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Strength and Durability Properties of Geopolymer Concrete Using Recycled Aggregates and QSD Under Acidic Environment


T. Ahalya, H. Sudharshan Rao and Vaishali G. Ghorpade
Abstract

Engineers are venturing for high gauged reliably efficacious materials in tailoring significant real works. As a result, in every part of the world, ordinary Portland cement stands as a typical orthodoxy and a primary binder to instigate concrete. Also, the environmental concern over the manufacturing of OPC is on a serious note. The quantity of co2 that gets liberated in calcination process of limestone and fuel combustion is about 1 ton for 1ton OPC production in the environment. To contrast greenhouse gas emissions, an attempt is made in producing environmentally friendly building materials. This paper presents the evolution of fly ash based Geopolymer concrete which is a byproduct of silica and aluminum. The low calcium fly ash is chemically energized by high alkaline solution NaOH with 12M, sodium silicate to produce a paste which cohere the coarse aggregates , fine aggregate and additional materials in the concrete mix. Natural sand is a key material in producing concrete and plays a prominent role in Mix design. Whereas, River erosion and other environmental concern leads to lack of sand. Therefore, an alternative material which replaces the sand is selected as Quarry stone dust (QSD) which is a by-product acquired during quarrying. Despite there is a natural aggregates, the accessibility of Recycled Coarse Aggregate (RCA) available from demolished concrete fulfills as substitute material and trails had been made for different percentages of RCA over natural aggregates. An attempt has been made with the help of standard size cylinders (100*200) which were casted with 100% fly ash and tested to evaluate the mechanical characteristics such as tensile strength for a span of 28 days and also held durability tests such as acid resistant test using H2SO4 with 5% concentration for a span of 30, 60, 90 days for (12M) molarity of NaOH.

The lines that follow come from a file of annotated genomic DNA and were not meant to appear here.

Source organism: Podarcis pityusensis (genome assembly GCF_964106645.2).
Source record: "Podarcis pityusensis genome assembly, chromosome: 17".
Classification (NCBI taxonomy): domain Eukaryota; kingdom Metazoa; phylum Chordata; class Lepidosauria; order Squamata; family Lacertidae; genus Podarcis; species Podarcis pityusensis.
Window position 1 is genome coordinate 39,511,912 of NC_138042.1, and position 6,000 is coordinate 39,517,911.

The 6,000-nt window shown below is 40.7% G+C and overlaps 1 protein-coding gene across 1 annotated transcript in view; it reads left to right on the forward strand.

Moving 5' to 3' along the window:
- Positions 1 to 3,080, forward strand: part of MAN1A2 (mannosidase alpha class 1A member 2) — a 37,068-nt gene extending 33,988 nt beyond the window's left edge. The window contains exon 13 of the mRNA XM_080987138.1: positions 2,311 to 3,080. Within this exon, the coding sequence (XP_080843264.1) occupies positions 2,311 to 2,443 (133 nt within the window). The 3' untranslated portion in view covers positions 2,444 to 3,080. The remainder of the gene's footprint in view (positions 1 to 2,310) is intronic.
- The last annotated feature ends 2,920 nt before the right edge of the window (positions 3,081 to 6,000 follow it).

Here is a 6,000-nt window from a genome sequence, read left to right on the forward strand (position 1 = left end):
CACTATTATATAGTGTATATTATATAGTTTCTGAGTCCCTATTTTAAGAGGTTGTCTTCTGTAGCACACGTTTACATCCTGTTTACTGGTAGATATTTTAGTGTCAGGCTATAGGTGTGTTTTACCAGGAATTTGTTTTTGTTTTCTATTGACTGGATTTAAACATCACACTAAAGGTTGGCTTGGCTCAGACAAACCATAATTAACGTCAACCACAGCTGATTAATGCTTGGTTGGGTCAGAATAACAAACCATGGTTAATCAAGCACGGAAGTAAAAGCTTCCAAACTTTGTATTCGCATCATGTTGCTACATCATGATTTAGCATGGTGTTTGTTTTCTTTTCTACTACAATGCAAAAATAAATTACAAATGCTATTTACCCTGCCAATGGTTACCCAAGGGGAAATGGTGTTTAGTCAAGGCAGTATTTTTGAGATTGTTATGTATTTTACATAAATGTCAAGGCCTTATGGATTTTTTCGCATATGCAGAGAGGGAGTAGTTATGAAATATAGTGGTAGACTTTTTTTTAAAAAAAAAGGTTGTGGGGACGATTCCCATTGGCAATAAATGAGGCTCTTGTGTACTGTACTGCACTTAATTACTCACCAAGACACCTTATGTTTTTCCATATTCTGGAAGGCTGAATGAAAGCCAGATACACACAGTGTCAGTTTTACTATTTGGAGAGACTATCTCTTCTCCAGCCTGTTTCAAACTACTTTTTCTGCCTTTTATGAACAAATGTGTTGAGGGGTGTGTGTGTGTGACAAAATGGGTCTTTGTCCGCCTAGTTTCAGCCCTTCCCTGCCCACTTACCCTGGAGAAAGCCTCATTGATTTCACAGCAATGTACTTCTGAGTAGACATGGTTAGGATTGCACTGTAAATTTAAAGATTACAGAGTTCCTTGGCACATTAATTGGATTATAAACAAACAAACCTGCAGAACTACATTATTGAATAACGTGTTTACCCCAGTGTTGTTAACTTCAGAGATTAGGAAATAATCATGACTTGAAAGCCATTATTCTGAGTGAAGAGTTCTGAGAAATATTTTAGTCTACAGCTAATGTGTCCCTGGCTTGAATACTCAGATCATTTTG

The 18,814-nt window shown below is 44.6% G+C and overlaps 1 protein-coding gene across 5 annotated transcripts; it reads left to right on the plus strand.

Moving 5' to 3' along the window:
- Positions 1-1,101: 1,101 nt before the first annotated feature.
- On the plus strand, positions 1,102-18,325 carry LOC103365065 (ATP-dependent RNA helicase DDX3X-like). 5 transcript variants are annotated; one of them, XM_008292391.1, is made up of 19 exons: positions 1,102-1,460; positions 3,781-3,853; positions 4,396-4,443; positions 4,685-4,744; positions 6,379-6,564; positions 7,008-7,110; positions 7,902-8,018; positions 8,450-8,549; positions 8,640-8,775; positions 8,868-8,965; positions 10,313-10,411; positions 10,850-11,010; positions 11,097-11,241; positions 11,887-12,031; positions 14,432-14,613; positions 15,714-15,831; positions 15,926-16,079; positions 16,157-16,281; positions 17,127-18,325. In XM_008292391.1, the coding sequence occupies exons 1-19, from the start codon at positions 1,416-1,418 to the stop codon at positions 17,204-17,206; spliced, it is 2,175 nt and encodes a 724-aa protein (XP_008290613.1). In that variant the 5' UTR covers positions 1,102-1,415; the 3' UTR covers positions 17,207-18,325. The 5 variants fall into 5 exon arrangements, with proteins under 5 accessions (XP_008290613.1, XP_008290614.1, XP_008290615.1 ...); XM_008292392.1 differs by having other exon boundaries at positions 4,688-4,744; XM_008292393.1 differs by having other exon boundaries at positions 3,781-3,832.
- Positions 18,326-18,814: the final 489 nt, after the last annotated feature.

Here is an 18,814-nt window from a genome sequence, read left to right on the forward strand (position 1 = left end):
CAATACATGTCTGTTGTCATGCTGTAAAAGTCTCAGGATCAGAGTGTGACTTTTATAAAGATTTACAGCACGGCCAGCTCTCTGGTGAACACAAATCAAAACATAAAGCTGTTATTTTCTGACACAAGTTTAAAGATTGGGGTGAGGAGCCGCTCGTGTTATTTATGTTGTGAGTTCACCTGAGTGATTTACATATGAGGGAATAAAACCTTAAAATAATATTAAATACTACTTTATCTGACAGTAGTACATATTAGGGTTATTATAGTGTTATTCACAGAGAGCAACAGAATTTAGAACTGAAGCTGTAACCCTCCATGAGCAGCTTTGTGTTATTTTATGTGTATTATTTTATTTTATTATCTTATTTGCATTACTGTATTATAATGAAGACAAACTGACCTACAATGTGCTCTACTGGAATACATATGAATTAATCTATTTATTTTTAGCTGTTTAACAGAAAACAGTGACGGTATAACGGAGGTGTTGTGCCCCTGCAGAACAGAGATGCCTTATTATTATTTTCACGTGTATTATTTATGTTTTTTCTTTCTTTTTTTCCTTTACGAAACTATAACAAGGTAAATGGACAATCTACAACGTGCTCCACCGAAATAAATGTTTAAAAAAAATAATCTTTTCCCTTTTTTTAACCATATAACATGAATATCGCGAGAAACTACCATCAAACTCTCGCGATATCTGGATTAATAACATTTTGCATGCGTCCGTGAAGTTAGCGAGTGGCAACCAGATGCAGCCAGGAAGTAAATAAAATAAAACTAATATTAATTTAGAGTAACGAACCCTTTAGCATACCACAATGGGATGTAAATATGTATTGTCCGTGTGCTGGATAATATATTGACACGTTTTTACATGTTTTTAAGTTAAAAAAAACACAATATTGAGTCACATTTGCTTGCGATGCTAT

Volume 11 | 04-Special Issue

Pages: 669-676